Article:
‘In these circumstances the only means by which to hold the police to account is by bringing an action in the civil courts. Given these immense and frequently bewildering challenges, the provision of legal aid throughout the process is vital to victims. Shockingly, it was recently revealed that the Metropolitan Police commissioner Sir Paul Stephenson secretly lobbied the government to place police officers above the law under the guise of saving costs.’
‘We need to remind ourselves that at the end of the second world war, when much of our infrastructure was destroyed, resources were scarce and debt reached 250 per cent of GDP, it was still possible to construct a vision of social justice – the welfare state. Two of the main pillars were the National Health Service and a national legal welfare service. Since then the NHS has expanded massively with spending in the region of £100 billion (rightly so), whereas legal aid has lagged well behind on under £2 billion per annum.’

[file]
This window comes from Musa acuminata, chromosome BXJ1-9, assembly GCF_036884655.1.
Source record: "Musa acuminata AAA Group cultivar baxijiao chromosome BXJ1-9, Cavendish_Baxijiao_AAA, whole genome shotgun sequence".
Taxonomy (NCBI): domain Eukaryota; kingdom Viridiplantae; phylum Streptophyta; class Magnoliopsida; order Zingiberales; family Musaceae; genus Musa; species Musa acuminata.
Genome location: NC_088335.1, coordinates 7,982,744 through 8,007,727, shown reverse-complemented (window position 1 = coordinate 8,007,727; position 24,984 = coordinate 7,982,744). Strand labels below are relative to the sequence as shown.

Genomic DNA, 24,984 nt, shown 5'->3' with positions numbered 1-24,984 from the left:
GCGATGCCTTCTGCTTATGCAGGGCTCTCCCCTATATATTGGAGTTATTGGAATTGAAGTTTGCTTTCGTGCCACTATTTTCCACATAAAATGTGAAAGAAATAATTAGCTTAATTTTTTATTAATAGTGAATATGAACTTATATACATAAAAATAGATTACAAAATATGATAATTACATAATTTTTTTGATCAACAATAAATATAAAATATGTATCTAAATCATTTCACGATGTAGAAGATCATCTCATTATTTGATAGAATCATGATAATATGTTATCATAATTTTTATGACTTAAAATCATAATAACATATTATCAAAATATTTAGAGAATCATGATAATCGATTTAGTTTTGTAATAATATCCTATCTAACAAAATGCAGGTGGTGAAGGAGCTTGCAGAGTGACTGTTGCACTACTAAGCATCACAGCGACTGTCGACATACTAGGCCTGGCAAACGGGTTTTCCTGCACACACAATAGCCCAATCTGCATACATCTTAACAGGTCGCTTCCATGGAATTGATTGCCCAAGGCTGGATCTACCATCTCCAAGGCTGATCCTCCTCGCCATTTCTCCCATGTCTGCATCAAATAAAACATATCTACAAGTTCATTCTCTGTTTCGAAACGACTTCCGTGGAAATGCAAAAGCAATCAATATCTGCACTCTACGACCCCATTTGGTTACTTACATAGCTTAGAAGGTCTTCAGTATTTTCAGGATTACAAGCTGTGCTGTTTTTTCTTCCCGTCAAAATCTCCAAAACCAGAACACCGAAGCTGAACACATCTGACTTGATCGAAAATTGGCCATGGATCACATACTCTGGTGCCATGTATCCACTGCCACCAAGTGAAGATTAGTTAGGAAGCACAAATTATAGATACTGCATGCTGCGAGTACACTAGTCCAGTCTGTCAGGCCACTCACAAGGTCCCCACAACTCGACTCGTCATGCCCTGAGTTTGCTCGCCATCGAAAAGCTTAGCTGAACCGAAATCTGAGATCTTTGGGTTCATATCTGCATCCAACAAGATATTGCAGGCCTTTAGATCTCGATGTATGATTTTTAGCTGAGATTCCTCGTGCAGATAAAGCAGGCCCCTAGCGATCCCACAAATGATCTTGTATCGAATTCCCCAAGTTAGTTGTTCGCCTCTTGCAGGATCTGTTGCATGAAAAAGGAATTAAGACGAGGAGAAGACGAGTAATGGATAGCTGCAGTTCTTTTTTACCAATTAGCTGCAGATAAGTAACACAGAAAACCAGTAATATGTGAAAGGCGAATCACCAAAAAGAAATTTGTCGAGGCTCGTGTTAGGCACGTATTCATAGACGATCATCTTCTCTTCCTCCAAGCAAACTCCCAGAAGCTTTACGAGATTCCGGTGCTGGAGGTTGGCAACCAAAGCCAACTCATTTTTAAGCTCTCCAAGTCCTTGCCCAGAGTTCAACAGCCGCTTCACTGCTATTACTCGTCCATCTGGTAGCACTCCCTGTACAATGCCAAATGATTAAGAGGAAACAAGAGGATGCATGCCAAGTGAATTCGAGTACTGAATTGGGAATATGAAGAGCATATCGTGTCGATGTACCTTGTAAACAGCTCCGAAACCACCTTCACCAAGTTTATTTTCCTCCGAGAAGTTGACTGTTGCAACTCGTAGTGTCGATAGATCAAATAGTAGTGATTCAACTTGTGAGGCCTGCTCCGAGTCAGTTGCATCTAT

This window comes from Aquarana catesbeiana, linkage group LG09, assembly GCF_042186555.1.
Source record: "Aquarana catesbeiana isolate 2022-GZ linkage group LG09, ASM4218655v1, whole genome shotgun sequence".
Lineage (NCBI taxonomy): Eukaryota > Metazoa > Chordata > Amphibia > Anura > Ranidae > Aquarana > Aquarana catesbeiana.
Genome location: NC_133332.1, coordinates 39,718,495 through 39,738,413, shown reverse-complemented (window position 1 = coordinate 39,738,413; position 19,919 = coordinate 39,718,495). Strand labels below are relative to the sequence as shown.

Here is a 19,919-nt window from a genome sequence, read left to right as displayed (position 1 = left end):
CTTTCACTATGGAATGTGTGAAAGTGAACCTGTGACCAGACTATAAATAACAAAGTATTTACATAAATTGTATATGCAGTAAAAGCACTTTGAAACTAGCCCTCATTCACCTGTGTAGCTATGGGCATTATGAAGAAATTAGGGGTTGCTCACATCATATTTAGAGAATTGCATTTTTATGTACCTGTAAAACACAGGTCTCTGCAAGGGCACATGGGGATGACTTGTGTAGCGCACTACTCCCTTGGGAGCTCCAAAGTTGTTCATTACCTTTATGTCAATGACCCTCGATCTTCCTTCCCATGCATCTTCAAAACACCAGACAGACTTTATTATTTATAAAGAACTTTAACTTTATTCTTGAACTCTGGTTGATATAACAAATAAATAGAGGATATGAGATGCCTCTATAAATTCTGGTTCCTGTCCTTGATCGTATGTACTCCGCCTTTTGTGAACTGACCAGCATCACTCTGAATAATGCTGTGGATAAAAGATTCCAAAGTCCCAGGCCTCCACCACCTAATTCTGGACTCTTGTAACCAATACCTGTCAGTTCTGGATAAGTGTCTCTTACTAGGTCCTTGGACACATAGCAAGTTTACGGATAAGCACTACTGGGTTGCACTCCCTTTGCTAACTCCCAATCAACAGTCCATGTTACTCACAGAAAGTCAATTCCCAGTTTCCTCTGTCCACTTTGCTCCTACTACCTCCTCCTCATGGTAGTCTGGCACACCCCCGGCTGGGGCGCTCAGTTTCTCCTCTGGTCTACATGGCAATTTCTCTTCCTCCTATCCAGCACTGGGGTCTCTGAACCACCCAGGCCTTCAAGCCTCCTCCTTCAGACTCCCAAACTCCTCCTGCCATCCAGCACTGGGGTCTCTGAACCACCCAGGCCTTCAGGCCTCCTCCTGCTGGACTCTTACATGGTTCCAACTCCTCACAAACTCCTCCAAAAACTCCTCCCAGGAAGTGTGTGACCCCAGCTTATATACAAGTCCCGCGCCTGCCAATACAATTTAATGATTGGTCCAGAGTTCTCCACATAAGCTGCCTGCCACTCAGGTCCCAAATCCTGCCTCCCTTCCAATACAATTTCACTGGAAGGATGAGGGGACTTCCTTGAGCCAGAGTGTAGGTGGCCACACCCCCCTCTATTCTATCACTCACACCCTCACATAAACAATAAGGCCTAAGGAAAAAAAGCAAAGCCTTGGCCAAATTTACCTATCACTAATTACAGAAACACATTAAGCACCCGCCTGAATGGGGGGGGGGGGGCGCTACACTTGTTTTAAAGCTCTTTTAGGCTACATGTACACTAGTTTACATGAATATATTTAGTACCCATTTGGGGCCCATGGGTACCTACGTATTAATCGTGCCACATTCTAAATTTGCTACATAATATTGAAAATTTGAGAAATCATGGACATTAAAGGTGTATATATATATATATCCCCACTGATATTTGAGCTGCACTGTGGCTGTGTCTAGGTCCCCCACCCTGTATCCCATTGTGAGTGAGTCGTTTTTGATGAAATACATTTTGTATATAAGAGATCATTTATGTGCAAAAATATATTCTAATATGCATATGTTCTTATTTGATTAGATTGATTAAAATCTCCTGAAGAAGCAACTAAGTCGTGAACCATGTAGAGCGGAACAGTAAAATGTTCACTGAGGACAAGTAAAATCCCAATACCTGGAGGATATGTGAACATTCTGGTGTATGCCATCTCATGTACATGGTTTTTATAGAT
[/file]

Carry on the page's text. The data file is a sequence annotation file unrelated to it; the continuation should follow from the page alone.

Michael Mansfield QC, human rights lawyer
‘The UK has a powerful democracy demonstrated by the combination of our legal system and the unwritten constitutional guarantee that abuses of power by the state will not go unchecked. Judicial review exists to check such abuses. When UK soldiers brutally beat Baha Mousa to death in Iraq, judicial review forced the MoD to hold a public inquiry. That inquiry is examining how it came about that the techniques banned by the Heath government following internment in Northern Ireland (hooding, stress positions, sleep, food and water deprivation etc) came back as standard operating procedure in Iraq.
‘Those and other abuses of power will always remain unchecked if not for the combination of civil legal aid and judicial review. One without the other simply will not work. How could Colonel Mousa, Baha’s father, have afforded to pay his lawyers’ fees and those of the MoD if his case, taken all the way to the House of Lords in June 2007, had lost? Yet it is precisely this threat that we now face.
‘Unnamed sources at the MoJ are putting it about that human rights lawyers are “abusing the system”. What this really means is that there are those in the dark corridors of power at the MoD who have much to lose if the nation learns how many Iraqis were killed or tortured in UK custody.’